The bear cubs were bigger that year and Mama spent most of the summer teaching them how to be on their own. That fall they would have to make their own dens for the first time. She taught them how much they needed to eat to store enough fat to make it through the winter. She taught them how to make it cozy and she taught them how to stay away from other bigger bears. Soon it came to be fall and the cubs split up for the first and last time. Each of them choosing a different direction to go and seek a place to make their own and all the time he was choosing and making his own den, Bjorn day dreamed. He was going to find some way to wake up and see the tree and star.

He kept trying to figure out a way to wake himself up. His mother had told him that just wasn’t possible, that if he was meant to see it he would wake up in exactly the right time to see it, otherwise it just wasn’t meant to be. She had supposed that it was something most bears would ever see once in a life time and then only if they were very, very lucky. She didn’t even know if it happened every year or if it had happened only once. She had never heard anybody else in the forest ever talk about it.

Bjorn swore he would be that lucky bear! He would wake up on Winter Solstice and he would see that star and his friend, the tree. He wanted to know what that special night was like. He wanted it with all his heart and he kept whispering to himself as he lay down for his winter nap to “Remember to wake up! Remember to wake up!”

He extremely disappointed to wake up and it was almost spring. It was different in a den by yourself with no brother and sister and no mama to tell you tales. He had slept the winter away and missed it. He was horribly disappointed and fell back asleep until spring had truly arrived.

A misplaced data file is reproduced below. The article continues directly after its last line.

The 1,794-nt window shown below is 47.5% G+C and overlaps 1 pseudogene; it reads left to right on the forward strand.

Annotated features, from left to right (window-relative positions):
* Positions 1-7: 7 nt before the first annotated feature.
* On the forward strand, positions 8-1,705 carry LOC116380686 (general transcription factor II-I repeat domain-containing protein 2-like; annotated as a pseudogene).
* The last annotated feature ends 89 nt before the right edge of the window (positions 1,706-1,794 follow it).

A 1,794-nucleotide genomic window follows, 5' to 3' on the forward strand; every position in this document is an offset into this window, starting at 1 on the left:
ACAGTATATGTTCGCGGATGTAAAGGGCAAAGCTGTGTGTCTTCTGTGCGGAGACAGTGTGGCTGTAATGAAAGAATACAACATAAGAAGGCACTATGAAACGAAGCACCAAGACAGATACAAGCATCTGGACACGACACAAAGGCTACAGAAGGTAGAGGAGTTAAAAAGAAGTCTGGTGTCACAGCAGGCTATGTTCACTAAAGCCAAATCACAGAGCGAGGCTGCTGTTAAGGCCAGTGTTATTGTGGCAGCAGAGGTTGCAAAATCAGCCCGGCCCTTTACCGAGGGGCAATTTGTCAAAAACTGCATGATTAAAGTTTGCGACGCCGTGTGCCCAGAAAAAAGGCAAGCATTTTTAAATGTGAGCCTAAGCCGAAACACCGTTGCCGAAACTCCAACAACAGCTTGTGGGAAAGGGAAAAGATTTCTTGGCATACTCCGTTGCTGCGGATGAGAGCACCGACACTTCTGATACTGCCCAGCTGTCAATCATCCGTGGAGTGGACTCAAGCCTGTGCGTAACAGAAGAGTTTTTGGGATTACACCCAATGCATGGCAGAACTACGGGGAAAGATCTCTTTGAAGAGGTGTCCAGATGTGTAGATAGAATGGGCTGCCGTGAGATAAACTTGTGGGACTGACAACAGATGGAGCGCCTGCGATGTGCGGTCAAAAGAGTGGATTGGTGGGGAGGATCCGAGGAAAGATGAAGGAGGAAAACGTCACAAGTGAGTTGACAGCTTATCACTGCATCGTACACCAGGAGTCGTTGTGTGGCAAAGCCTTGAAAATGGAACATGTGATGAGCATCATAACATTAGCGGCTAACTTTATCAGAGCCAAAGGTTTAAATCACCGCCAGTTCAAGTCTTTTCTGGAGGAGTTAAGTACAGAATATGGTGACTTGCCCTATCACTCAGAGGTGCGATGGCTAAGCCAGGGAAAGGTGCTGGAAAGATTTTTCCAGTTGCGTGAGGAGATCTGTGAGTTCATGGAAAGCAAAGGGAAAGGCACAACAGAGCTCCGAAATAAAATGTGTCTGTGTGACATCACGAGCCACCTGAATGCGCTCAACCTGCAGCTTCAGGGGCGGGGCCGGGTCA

This went on for several years and Bjorn had decided it just was a dream his mom had dreamed and maybe he should just give it up. Bears belonged in dens in the winter sleeping not roaming around in the cold and dark forest.

Bjorn was making his den again one fall and he remembered the story but just shook his great black head. No point in wishing, he would just sleep anyway and tucked himself into his lair but this year was different.

One cold, cold clear night Bjorn woke up. At first he was disoriented. What had woken him up? And then he heard it. He could hear a faint chiming and see a bit of light filtering in the entrance to his den. “Could it be? Could it really truly be?”

Bjorn shot out of his den and pushed the heavy snow way from his den and stood up. The light was coming from the north but not very far away at all! He started to move quickly through the snow. He saw other animals around him, a small herd of elk. Snowshoe hares that should have been asleep were lolloping through the snow. White owls that flew silently over head hooting softly. “Come, come celebrate with usssss”

And they came. They came to a tree that was standing all alone in a field of deep snow. In the tree’s branches a star hung nestled at the top and shedding star dust all around. The snow sparkled and shone all around. The animals crept closer and closer and soon it seemed every kind of animal was there and on this night it felt like they were all friends. A deep peace hung over the forest and the only thing that could be heard was a soft chiming from the star.

Bjorn had never felt this way before. No hunger, no need to hunt, just a need to be with other creatures and to maybe, just maybe have friends and be at peace. He looked at the other animals. They seemed to be feeling the same thing as they sat in large circles around that tree absorbing the blessing of the tree and the star and Bjorn thought to himself, “Sometimes having a dream come true is better than any dream.”

He sat in the snow and a small hare snuggled up to him and then a squirrel. A great deer lay down near by and an owl sat in the rack of his antlers. For this night there was peace in the forest and the blessing of a star from far away and a lonely little tree that was his friend.